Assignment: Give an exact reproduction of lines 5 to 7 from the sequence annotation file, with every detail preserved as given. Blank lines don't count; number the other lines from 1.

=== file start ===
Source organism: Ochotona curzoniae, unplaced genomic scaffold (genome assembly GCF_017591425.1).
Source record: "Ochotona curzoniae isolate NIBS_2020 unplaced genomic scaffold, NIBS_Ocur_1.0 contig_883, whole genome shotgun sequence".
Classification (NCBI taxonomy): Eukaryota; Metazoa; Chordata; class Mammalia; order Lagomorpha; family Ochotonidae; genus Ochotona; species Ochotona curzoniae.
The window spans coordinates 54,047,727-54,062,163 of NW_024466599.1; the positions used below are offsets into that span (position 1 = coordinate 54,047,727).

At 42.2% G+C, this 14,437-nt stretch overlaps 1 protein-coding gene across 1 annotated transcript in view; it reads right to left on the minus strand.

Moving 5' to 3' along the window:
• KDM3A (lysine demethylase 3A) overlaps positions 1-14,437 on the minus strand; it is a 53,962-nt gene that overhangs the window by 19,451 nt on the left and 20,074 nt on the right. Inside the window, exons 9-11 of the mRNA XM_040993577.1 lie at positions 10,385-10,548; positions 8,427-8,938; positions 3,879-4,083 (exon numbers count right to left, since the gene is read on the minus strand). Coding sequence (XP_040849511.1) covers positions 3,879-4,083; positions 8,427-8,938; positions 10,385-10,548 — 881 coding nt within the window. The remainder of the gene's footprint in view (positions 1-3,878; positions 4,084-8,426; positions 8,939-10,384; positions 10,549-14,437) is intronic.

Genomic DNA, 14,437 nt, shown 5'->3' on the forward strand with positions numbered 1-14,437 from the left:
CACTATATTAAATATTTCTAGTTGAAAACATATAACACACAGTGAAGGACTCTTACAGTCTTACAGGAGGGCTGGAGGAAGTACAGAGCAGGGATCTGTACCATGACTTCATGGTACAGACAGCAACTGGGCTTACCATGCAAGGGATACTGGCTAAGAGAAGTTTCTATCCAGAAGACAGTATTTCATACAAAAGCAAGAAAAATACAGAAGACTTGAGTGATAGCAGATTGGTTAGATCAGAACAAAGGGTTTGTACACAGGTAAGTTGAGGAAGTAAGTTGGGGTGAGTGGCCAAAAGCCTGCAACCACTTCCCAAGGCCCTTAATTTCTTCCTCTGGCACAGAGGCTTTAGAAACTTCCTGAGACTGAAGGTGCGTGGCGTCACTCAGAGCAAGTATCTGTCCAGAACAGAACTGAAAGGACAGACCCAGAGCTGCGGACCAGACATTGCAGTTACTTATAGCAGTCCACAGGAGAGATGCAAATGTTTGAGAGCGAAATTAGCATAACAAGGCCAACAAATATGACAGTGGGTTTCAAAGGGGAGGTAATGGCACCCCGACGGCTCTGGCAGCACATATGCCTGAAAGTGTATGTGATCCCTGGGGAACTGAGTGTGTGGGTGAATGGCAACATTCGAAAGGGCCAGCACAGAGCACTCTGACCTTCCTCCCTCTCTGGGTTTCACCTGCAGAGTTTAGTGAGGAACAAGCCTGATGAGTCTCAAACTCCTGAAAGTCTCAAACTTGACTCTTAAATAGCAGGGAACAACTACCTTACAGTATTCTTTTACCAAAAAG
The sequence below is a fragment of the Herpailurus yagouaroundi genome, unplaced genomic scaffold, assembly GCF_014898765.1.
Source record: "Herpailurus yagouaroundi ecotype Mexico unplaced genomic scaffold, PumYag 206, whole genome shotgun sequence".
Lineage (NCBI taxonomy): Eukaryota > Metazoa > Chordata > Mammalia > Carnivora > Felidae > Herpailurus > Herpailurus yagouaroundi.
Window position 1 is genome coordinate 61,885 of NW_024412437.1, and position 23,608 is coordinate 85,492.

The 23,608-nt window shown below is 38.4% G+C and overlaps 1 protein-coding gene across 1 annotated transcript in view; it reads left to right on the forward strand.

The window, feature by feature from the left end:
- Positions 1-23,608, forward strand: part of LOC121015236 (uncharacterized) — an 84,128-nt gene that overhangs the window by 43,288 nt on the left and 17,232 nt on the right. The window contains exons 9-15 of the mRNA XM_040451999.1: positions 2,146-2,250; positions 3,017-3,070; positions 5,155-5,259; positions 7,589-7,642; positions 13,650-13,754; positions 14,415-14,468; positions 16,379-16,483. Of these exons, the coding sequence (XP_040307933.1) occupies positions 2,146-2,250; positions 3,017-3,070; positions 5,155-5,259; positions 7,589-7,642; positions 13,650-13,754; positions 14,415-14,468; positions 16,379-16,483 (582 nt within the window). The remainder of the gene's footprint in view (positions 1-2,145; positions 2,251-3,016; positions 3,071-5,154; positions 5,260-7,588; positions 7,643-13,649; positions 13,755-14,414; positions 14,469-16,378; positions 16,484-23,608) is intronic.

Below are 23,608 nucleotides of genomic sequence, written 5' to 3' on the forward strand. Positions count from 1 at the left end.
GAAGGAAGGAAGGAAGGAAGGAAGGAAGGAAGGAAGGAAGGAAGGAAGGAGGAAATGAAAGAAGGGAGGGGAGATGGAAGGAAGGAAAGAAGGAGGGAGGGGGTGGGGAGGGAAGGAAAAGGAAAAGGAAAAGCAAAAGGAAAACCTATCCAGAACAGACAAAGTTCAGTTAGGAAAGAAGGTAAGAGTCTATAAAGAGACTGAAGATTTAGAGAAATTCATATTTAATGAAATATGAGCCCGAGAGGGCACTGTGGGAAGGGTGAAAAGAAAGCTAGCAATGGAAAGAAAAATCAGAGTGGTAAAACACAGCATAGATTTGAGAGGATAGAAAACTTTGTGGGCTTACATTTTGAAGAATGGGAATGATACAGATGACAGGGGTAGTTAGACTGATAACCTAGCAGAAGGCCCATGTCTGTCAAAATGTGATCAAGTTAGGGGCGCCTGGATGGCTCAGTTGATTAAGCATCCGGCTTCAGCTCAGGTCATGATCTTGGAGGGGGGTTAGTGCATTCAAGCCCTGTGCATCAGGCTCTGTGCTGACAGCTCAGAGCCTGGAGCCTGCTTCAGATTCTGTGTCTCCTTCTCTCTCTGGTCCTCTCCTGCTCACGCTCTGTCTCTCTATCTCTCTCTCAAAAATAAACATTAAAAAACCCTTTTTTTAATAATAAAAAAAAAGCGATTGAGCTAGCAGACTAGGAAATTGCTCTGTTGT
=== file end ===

At 42.2% G+C, this 14,437-nt stretch overlaps 1 protein-coding gene across 1 annotated transcript in view; it reads right to left on the minus strand.

Moving 5' to 3' along the window:
• KDM3A (lysine demethylase 3A) overlaps positions 1-14,437 on the minus strand; it is a 53,962-nt gene that overhangs the window by 19,451 nt on the left and 20,074 nt on the right. Inside the window, exons 9-11 of the mRNA XM_040993577.1 lie at positions 10,385-10,548; positions 8,427-8,938; positions 3,879-4,083 (exon numbers count right to left, since the gene is read on the minus strand). Coding sequence (XP_040849511.1) covers positions 3,879-4,083; positions 8,427-8,938; positions 10,385-10,548 — 881 coding nt within the window. The remainder of the gene's footprint in view (positions 1-3,878; positions 4,084-8,426; positions 8,939-10,384; positions 10,549-14,437) is intronic.